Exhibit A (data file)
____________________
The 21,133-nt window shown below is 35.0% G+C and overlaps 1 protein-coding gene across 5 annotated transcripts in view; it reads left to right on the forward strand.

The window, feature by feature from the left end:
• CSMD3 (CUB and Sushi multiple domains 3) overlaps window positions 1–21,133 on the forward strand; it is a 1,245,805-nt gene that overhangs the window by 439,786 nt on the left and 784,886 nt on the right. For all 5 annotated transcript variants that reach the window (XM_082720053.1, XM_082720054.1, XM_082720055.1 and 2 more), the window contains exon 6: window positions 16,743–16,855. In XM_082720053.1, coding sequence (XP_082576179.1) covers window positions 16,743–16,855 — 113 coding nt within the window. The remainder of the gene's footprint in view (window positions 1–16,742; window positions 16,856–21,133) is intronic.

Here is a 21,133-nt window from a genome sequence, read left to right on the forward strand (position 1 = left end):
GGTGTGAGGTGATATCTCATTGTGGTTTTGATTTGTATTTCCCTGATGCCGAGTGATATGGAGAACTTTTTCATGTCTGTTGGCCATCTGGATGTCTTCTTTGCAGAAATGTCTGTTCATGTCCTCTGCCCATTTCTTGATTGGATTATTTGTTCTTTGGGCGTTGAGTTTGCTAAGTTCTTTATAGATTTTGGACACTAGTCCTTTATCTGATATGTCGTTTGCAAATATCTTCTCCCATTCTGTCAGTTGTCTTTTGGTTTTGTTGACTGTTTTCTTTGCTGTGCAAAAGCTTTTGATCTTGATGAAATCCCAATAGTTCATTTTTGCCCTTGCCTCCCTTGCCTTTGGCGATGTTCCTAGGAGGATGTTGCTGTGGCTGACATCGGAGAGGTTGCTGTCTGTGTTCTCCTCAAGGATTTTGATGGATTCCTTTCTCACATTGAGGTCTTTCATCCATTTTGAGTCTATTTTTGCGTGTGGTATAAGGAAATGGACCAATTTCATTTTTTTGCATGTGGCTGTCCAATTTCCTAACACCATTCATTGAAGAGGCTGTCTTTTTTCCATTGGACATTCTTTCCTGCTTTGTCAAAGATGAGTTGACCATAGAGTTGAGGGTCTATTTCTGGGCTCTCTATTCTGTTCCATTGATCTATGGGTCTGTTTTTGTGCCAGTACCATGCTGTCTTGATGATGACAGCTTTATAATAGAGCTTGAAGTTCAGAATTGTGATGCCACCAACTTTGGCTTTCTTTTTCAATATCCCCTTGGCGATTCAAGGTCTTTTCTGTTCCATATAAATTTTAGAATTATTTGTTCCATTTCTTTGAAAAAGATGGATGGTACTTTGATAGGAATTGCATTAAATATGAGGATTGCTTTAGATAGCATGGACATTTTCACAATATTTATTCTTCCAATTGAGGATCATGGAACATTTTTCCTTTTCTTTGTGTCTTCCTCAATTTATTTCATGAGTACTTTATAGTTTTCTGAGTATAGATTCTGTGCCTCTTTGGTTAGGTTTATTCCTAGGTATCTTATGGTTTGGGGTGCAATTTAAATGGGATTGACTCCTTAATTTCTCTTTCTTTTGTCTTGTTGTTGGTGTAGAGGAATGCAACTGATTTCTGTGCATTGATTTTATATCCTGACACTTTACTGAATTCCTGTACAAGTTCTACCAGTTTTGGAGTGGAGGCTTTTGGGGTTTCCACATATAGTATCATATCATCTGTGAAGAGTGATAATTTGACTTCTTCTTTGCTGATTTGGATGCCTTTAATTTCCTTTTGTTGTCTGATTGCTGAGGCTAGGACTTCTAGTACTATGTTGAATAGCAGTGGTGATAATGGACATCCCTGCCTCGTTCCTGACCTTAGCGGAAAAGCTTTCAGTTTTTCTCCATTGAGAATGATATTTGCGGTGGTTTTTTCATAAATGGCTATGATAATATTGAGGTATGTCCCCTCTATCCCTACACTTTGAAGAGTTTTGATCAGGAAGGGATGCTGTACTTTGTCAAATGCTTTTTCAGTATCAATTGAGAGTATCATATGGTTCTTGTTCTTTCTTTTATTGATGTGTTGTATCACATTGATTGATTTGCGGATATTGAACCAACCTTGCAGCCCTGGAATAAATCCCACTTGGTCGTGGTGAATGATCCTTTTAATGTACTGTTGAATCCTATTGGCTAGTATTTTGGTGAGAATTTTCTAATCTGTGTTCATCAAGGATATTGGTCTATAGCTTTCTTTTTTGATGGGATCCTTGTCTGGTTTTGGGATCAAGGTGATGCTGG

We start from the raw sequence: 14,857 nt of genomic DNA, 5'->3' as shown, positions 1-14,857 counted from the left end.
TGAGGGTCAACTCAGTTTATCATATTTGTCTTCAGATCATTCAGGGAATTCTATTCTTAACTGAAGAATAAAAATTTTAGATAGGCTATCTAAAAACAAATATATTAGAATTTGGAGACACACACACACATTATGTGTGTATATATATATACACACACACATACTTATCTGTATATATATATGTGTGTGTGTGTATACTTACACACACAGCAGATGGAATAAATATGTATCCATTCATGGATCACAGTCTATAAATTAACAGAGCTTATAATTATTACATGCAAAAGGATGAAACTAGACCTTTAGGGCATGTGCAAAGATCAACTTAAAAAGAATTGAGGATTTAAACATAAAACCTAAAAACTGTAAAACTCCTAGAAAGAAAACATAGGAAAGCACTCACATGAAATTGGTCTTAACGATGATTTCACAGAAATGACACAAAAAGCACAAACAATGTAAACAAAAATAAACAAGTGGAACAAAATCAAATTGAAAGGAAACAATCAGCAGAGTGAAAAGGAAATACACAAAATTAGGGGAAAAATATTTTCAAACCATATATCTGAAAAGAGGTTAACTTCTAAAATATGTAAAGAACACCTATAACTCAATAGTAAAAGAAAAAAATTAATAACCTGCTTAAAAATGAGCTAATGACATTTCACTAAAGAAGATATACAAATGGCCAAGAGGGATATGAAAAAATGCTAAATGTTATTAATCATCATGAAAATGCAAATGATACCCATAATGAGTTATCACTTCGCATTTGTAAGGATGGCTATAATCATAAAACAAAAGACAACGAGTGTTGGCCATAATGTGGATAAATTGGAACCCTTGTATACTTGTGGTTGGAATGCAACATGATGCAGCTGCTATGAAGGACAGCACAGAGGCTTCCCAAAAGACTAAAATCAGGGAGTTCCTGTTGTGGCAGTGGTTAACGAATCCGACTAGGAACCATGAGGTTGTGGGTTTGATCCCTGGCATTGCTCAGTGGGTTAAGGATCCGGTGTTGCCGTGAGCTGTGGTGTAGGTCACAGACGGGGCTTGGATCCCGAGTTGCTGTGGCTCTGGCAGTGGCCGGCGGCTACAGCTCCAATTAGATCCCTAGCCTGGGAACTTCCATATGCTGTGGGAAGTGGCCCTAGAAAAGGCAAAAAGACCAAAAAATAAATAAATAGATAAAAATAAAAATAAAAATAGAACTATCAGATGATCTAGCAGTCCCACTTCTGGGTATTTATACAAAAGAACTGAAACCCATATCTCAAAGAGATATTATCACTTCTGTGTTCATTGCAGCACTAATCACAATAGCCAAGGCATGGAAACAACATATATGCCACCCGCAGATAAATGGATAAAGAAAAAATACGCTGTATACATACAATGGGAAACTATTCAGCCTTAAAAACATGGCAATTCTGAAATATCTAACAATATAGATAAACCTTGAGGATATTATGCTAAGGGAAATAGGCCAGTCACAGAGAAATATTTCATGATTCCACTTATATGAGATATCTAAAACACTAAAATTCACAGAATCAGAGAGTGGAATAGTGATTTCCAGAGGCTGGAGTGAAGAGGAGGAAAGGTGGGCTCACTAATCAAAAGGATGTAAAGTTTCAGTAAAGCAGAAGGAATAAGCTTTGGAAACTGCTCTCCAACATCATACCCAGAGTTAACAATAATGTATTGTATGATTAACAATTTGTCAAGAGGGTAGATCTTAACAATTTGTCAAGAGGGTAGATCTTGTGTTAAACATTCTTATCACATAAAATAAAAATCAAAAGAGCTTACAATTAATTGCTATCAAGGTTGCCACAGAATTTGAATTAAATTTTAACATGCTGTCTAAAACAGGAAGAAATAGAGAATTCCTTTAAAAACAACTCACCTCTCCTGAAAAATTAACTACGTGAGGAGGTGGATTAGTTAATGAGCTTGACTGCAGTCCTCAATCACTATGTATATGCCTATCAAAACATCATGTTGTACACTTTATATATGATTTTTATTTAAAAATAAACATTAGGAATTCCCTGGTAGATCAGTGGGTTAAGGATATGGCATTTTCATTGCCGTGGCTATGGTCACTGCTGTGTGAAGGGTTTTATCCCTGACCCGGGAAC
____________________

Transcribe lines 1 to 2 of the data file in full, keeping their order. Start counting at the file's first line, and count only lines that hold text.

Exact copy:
The 21,133-nt window shown below is 35.0% G+C and overlaps 1 protein-coding gene across 5 annotated transcripts in view; it reads left to right on the forward strand.

The window, feature by feature from the left end: